Some states claim that the limitations they place on the use of their alternate routes impose quality control. However, states control who is admitted and who is licensed. With appropriate standards for admission and program accountability, quality can be safeguarded without casting alternate routes as routes of last resort or branding alternate route teachers "second-class citizens."

Alternate Route Usage and Providers: Supporting Research
From a teacher quality perspective—and supporting NCTQ's contention for broad-based, respectable, and widely-offered programs—there exists substantial research demonstrating the need for states to adopt alternate certification programs. Independent research on candidates who earned certification through the alternate-route Teach For America (conducted by Kane, Parsons and Associates) and the American Board for Certification of Teacher Excellence (conducted by Mathematica Policy Research, Inc. and ABCTE) programs has found that alternate route teachers are often as effective, and, in many cases, more effective, than traditionally-prepared teachers.  See also M. Raymond, S. Fletcher, and J. Luque, July 2001. Teach for America: An evaluation of teacher differences and student outcomes in Houston, Texas. Stanford, CA: The Hoover Institution, Center for Research on Education Outcomes.

Specifically, evidence of the effectiveness of candidates in respectable and selective alternate certification requirements can be found in J. Constantine, D. Player, T. Silva, K. Hallgren, M. Grider, J. Deke, and E. Warner, An Evaluation of Teachers Trained Through Different Routes to Certification: Final ReportFebruary 2009, U.S. Department of Education, NCEE 2009-4043; D. Boyd, P. Grossman, H. Lankford, S. Loeb, and J. Wyckoff, "How Changes in Entry Requirements Alter the Teacher Workforce and Affect Student Achievement." NBER Working Paper No. 11844, December 2005; T. Kane, J. Rockoff, and D. Staiger. "What Does Certification Tell Us About Teacher Effectiveness? Evidence from New York City." NBER Working Paper No.12155, April 2006.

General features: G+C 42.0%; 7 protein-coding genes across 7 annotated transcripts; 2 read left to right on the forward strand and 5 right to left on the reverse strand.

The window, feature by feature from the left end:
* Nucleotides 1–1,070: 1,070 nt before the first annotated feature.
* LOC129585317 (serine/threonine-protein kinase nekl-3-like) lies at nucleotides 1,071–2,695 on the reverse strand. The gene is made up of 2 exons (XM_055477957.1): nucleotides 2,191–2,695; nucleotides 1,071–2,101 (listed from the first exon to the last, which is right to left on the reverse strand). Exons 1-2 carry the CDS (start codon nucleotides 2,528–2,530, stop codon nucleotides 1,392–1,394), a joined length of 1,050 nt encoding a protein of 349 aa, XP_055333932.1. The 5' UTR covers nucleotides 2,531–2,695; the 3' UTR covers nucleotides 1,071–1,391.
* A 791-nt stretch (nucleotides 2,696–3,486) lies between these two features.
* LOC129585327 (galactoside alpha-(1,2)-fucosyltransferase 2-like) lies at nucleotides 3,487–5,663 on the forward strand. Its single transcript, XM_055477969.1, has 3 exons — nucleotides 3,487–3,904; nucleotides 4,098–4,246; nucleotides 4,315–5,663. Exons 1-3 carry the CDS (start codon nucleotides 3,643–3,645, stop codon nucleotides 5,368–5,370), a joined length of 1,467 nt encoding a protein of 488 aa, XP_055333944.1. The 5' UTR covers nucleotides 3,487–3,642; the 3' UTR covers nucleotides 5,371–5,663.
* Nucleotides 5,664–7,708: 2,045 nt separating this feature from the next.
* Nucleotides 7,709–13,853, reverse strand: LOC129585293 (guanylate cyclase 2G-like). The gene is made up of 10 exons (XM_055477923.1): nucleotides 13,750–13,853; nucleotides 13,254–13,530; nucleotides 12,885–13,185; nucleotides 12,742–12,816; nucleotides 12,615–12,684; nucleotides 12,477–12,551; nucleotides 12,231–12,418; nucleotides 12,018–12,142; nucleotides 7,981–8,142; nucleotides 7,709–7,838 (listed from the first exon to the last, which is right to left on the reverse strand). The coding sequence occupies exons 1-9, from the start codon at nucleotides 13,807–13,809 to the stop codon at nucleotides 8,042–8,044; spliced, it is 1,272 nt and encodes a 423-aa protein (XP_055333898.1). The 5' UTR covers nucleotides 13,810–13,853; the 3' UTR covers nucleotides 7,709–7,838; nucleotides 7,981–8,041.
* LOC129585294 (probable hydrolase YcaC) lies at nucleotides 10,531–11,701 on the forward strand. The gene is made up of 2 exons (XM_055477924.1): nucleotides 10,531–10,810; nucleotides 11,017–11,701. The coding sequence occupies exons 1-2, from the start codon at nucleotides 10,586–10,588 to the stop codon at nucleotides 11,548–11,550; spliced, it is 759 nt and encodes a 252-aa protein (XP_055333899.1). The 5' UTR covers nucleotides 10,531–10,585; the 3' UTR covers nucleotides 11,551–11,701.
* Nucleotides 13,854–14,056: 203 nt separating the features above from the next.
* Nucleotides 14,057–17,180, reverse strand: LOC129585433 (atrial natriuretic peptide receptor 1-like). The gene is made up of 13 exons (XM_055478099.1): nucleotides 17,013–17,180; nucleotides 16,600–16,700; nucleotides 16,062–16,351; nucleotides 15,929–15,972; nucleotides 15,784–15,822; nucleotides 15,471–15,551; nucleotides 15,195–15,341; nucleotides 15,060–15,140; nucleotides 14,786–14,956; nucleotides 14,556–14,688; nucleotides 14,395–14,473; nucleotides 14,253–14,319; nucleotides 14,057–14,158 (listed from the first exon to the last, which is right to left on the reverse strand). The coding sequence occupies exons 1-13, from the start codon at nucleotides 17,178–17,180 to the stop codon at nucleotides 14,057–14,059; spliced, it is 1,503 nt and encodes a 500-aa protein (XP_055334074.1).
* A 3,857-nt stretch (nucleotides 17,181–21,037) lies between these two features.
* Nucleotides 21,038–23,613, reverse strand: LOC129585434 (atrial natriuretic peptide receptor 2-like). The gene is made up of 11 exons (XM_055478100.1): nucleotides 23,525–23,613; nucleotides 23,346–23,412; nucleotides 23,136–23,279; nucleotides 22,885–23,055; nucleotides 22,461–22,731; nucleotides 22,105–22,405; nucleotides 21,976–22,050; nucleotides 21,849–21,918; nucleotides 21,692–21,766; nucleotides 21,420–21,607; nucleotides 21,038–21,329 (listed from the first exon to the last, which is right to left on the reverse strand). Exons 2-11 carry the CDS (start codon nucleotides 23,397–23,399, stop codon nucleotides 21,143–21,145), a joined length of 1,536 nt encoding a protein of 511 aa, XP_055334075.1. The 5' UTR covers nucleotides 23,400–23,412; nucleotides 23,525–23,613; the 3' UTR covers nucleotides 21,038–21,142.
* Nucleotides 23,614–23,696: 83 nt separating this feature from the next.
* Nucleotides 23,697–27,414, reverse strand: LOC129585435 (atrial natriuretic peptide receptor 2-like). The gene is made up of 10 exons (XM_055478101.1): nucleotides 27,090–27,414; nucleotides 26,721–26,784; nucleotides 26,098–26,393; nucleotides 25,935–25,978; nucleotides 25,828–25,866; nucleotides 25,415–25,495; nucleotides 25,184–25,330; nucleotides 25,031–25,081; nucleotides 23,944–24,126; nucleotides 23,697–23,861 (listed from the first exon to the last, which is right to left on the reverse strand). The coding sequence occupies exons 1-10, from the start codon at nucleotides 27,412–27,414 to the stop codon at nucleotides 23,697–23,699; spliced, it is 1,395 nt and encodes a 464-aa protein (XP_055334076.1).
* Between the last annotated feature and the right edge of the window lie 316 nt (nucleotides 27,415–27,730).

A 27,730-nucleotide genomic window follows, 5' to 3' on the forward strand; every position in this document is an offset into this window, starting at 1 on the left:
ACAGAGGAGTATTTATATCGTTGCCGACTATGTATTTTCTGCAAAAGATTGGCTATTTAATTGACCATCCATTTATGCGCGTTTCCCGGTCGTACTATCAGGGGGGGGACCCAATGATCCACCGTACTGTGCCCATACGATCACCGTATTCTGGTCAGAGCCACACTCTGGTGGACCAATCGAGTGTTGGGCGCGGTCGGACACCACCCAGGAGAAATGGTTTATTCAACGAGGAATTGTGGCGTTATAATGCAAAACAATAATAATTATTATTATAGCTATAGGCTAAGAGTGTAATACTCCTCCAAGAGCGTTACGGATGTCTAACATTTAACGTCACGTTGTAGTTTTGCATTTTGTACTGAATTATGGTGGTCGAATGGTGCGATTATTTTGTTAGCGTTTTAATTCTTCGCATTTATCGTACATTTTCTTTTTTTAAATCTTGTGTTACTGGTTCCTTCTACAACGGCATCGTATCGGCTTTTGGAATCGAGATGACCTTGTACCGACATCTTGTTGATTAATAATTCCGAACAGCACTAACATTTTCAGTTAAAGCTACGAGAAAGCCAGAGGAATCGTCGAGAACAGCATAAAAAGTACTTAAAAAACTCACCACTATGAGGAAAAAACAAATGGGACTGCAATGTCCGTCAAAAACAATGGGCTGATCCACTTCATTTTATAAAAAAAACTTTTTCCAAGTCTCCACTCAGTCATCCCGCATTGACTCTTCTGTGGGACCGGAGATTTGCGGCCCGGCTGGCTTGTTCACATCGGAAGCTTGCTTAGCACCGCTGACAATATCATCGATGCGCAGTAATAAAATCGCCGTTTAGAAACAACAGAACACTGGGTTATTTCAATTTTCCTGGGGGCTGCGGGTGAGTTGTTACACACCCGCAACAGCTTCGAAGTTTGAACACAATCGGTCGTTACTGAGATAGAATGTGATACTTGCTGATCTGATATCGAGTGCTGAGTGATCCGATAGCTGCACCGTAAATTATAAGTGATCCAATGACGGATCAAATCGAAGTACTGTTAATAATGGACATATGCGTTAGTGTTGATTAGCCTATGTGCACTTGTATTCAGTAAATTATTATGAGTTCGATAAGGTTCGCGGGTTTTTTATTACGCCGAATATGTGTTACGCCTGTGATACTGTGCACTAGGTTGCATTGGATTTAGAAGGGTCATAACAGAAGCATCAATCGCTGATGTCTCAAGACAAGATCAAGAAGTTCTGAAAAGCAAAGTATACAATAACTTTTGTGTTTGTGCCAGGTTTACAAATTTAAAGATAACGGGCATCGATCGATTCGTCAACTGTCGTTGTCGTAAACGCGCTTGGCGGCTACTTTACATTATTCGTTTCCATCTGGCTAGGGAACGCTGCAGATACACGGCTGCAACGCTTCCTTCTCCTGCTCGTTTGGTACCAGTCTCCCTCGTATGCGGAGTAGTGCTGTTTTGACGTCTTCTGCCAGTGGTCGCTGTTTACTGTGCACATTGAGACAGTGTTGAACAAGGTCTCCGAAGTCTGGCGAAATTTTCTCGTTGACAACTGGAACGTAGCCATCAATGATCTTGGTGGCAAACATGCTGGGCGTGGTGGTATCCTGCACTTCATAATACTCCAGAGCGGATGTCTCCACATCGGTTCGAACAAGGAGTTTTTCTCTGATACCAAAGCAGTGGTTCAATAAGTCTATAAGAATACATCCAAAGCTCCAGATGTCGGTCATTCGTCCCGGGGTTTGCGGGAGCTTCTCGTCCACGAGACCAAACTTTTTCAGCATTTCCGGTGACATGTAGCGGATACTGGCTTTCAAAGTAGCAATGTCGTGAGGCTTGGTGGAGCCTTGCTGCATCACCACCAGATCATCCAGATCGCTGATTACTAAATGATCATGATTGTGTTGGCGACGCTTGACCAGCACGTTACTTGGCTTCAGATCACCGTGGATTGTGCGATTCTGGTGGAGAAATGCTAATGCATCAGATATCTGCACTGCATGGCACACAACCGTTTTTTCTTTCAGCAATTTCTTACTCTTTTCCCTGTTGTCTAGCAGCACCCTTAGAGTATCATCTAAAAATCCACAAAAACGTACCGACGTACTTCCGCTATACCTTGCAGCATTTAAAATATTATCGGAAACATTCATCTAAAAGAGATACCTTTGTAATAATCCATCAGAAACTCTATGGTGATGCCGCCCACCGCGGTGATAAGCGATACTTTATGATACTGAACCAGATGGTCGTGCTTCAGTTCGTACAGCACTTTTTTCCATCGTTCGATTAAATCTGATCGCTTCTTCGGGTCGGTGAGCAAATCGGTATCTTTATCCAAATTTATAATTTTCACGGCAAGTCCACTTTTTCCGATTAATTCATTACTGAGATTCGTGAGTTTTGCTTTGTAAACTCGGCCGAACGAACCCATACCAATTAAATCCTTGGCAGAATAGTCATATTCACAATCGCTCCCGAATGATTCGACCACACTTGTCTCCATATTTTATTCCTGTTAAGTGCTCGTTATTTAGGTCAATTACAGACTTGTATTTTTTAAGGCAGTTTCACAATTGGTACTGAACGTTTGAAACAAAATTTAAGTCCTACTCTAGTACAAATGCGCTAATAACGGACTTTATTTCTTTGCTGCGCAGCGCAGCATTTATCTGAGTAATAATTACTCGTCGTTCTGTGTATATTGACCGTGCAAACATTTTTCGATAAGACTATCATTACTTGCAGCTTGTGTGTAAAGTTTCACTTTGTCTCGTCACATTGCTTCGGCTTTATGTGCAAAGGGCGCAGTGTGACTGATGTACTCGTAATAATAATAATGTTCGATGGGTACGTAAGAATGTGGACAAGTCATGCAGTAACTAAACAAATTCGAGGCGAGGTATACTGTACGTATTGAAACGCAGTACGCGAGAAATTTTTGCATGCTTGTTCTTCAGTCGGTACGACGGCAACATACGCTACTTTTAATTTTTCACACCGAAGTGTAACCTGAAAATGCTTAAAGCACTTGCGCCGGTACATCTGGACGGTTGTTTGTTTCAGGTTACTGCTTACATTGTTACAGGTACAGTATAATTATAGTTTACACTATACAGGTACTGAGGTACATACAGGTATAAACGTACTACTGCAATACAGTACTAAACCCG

A number of studies have also found alternative-certification programs such as Teach for America to produce teachers that were more effective at improving student achievement than other teachers with similar levels of experience.  See Z. Xu, J. Hannaway, and C. Taylor, "Making a Difference? The Effects of Teach for America in High School." The Urban Institute/CalderApril 2007, Working Paper 17; D. Boyd, P. Grossman, K. Hammerness, H. Lankford, S. Loeb, M. Ronfeldt, and J. Wyckoff, "Recruiting Effective Math Teachers: How Do Math Immersion Teachers Compare?: Evidence from New York City." NBER Working Paper 16017, May 2010. 

For evidence that alternate route programs offered by institutions of higher education are often virtually identical to traditional programs, see Alternative Certification Isn't Alternative (NCTQ, 2007) at: